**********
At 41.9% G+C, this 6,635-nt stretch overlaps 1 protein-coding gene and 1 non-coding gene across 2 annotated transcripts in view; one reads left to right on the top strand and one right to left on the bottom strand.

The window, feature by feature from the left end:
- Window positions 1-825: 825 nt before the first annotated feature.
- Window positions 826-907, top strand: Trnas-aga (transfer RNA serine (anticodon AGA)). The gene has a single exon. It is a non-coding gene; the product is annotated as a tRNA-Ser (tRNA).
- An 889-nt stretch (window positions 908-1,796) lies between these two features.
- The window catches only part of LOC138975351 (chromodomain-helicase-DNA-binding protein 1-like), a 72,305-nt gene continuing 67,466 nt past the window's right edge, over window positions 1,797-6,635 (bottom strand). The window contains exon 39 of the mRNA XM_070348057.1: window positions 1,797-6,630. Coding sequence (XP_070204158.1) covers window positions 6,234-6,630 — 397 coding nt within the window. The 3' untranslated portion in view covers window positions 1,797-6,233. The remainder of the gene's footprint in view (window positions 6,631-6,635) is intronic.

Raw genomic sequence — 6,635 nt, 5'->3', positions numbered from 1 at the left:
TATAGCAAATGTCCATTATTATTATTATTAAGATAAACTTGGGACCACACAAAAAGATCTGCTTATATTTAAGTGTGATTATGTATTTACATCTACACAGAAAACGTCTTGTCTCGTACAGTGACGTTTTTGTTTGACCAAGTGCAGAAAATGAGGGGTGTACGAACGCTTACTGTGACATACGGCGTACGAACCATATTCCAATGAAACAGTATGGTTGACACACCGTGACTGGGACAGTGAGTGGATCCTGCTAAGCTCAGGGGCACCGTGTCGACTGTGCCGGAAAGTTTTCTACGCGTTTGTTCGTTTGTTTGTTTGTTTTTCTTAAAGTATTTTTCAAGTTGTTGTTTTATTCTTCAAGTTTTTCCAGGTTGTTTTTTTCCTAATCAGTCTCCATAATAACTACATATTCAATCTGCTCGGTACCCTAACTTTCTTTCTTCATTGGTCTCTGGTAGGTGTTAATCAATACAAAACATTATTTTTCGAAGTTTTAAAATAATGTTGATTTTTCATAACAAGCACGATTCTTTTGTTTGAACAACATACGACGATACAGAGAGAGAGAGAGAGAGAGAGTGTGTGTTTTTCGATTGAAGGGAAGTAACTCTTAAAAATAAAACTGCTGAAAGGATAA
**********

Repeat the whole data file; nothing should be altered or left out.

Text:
At 41.9% G+C, this 6,635-nt stretch overlaps 1 protein-coding gene and 1 non-coding gene across 2 annotated transcripts in view; one reads left to right on the top strand and one right to left on the bottom strand.

The window, feature by feature from the left end:
- Window positions 1-825: 825 nt before the first annotated feature.
- Window positions 826-907, top strand: Trnas-aga (transfer RNA serine (anticodon AGA)). The gene has a single exon. It is a non-coding gene; the product is annotated as a tRNA-Ser (tRNA).
- An 889-nt stretch (window positions 908-1,796) lies between these two features.
- The window catches only part of LOC138975351 (chromodomain-helicase-DNA-binding protein 1-like), a 72,305-nt gene continuing 67,466 nt past the window's right edge, over window positions 1,797-6,635 (bottom strand). The window contains exon 39 of the mRNA XM_070348057.1: window positions 1,797-6,630. Coding sequence (XP_070204158.1) covers window positions 6,234-6,630 — 397 coding nt within the window. The 3' untranslated portion in view covers window positions 1,797-6,233. The remainder of the gene's footprint in view (window positions 6,631-6,635) is intronic.

Raw genomic sequence — 6,635 nt, 5'->3', positions numbered from 1 at the left:
TATAGCAAATGTCCATTATTATTATTATTAAGATAAACTTGGGACCACACAAAAAGATCTGCTTATATTTAAGTGTGATTATGTATTTACATCTACACAGAAAACGTCTTGTCTCGTACAGTGACGTTTTTGTTTGACCAAGTGCAGAAAATGAGGGGTGTACGAACGCTTACTGTGACATACGGCGTACGAACCATATTCCAATGAAACAGTATGGTTGACACACCGTGACTGGGACAGTGAGTGGATCCTGCTAAGCTCAGGGGCACCGTGTCGACTGTGCCGGAAAGTTTTCTACGCGTTTGTTCGTTTGTTTGTTTGTTTTTCTTAAAGTATTTTTCAAGTTGTTGTTTTATTCTTCAAGTTTTTCCAGGTTGTTTTTTTCCTAATCAGTCTCCATAATAACTACATATTCAATCTGCTCGGTACCCTAACTTTCTTTCTTCATTGGTCTCTGGTAGGTGTTAATCAATACAAAACATTATTTTTCGAAGTTTTAAAATAATGTTGATTTTTCATAACAAGCACGATTCTTTTGTTTGAACAACATACGACGATACAGAGAGAGAGAGAGAGAGAGAGTGTGTGTTTTTCGATTGAAGGGAAGTAACTCTTAAAAATAAAACTGCTGAAAGGATAA